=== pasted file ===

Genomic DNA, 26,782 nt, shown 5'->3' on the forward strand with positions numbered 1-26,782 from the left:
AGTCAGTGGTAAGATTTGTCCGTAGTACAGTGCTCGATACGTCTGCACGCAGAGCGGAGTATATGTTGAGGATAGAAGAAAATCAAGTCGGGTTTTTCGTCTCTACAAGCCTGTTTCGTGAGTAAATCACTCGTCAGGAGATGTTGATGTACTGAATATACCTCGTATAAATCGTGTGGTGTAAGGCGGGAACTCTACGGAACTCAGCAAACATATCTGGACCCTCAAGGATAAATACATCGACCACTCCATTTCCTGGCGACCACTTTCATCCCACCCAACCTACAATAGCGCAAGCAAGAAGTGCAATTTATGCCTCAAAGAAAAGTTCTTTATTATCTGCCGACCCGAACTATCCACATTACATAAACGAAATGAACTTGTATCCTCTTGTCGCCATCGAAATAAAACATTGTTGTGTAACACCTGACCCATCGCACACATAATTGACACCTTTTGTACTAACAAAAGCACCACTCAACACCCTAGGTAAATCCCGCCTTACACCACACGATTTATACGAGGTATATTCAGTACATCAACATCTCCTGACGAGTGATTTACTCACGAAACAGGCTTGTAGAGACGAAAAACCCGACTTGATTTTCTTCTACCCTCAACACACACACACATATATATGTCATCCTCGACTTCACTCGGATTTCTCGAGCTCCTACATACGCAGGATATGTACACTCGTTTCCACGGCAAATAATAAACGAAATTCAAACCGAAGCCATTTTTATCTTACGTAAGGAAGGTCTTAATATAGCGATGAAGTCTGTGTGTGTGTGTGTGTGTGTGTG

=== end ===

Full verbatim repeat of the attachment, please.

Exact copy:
Genomic DNA, 26,782 nt, shown 5'->3' on the forward strand with positions numbered 1-26,782 from the left:
AGTCAGTGGTAAGATTTGTCCGTAGTACAGTGCTCGATACGTCTGCACGCAGAGCGGAGTATATGTTGAGGATAGAAGAAAATCAAGTCGGGTTTTTCGTCTCTACAAGCCTGTTTCGTGAGTAAATCACTCGTCAGGAGATGTTGATGTACTGAATATACCTCGTATAAATCGTGTGGTGTAAGGCGGGAACTCTACGGAACTCAGCAAACATATCTGGACCCTCAAGGATAAATACATCGACCACTCCATTTCCTGGCGACCACTTTCATCCCACCCAACCTACAATAGCGCAAGCAAGAAGTGCAATTTATGCCTCAAAGAAAAGTTCTTTATTATCTGCCGACCCGAACTATCCACATTACATAAACGAAATGAACTTGTATCCTCTTGTCGCCATCGAAATAAAACATTGTTGTGTAACACCTGACCCATCGCACACATAATTGACACCTTTTGTACTAACAAAAGCACCACTCAACACCCTAGGTAAATCCCGCCTTACACCACACGATTTATACGAGGTATATTCAGTACATCAACATCTCCTGACGAGTGATTTACTCACGAAACAGGCTTGTAGAGACGAAAAACCCGACTTGATTTTCTTCTACCCTCAACACACACACACATATATATGTCATCCTCGACTTCACTCGGATTTCTCGAGCTCCTACATACGCAGGATATGTACACTCGTTTCCACGGCAAATAATAAACGAAATTCAAACCGAAGCCATTTTTATCTTACGTAAGGAAGGTCTTAATATAGCGATGAAGTCTGTGTGTGTGTGTGTGTGTGTGTG